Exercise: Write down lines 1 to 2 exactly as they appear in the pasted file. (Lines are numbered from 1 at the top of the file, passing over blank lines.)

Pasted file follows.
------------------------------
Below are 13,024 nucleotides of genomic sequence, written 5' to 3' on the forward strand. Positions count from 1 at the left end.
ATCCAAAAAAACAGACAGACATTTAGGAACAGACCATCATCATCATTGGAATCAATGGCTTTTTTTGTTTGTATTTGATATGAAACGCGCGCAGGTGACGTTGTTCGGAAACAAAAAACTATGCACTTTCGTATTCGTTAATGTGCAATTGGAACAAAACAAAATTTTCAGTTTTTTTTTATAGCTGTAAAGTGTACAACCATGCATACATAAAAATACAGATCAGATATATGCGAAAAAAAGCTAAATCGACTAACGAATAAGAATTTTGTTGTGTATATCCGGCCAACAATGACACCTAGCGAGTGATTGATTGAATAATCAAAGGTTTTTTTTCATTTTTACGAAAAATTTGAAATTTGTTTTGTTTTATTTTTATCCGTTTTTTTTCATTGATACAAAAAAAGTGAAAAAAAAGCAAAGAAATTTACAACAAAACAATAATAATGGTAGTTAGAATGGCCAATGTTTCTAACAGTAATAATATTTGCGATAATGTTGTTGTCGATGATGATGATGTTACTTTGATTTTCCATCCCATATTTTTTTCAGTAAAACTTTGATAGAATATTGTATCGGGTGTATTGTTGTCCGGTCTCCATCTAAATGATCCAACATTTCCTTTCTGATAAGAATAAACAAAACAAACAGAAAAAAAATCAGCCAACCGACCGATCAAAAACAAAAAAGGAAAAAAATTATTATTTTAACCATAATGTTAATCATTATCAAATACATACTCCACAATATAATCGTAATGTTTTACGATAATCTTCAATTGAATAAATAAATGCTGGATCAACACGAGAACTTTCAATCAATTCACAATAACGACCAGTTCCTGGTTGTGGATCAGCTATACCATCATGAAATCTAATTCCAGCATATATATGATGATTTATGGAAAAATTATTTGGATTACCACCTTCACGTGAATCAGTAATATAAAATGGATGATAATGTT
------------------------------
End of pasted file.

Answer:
Below are 13,024 nucleotides of genomic sequence, written 5' to 3' on the forward strand. Positions count from 1 at the left end.
ATCCAAAAAAACAGACAGACATTTAGGAACAGACCATCATCATCATTGGAATCAATGGCTTTTTTTGTTTGTATTTGATATGAAACGCGCGCAGGTGACGTTGTTCGGAAACAAAAAACTATGCACTTTCGTATTCGTTAATGTGCAATTGGAACAAAACAAAATTTTCAGTTTTTTTTTATAGCTGTAAAGTGTACAACCATGCATACATAAAAATACAGATCAGATATATGCGAAAAAAAGCTAAATCGACTAACGAATAAGAATTTTGTTGTGTATATCCGGCCAACAATGACACCTAGCGAGTGATTGATTGAATAATCAAAGGTTTTTTTTCATTTTTACGAAAAATTTGAAATTTGTTTTGTTTTATTTTTATCCGTTTTTTTTCATTGATACAAAAAAAGTGAAAAAAAAGCAAAGAAATTTACAACAAAACAATAATAATGGTAGTTAGAATGGCCAATGTTTCTAACAGTAATAATATTTGCGATAATGTTGTTGTCGATGATGATGATGTTACTTTGATTTTCCATCCCATATTTTTTTCAGTAAAACTTTGATAGAATATTGTATCGGGTGTATTGTTGTCCGGTCTCCATCTAAATGATCCAACATTTCCTTTCTGATAAGAATAAACAAAACAAACAGAAAAAAAATCAGCCAACCGACCGATCAAAAACAAAAAAGGAAAAAAATTATTATTTTAACCATAATGTTAATCATTATCAAATACATACTCCACAATATAATCGTAATGTTTTACGATAATCTTCAATTGAATAAATAAATGCTGGATCAACACGAGAACTTTCAATCAATTCACAATAACGACCAGTTCCTGGTTGTGGATCAGCTATACCATCATGAAATCTAATTCCAGCATATATATGATGATTTATGGAAAAATTATTTGGATTACCACCTTCACGTGAATCAGTAATATAAAATGGATGATAATGTT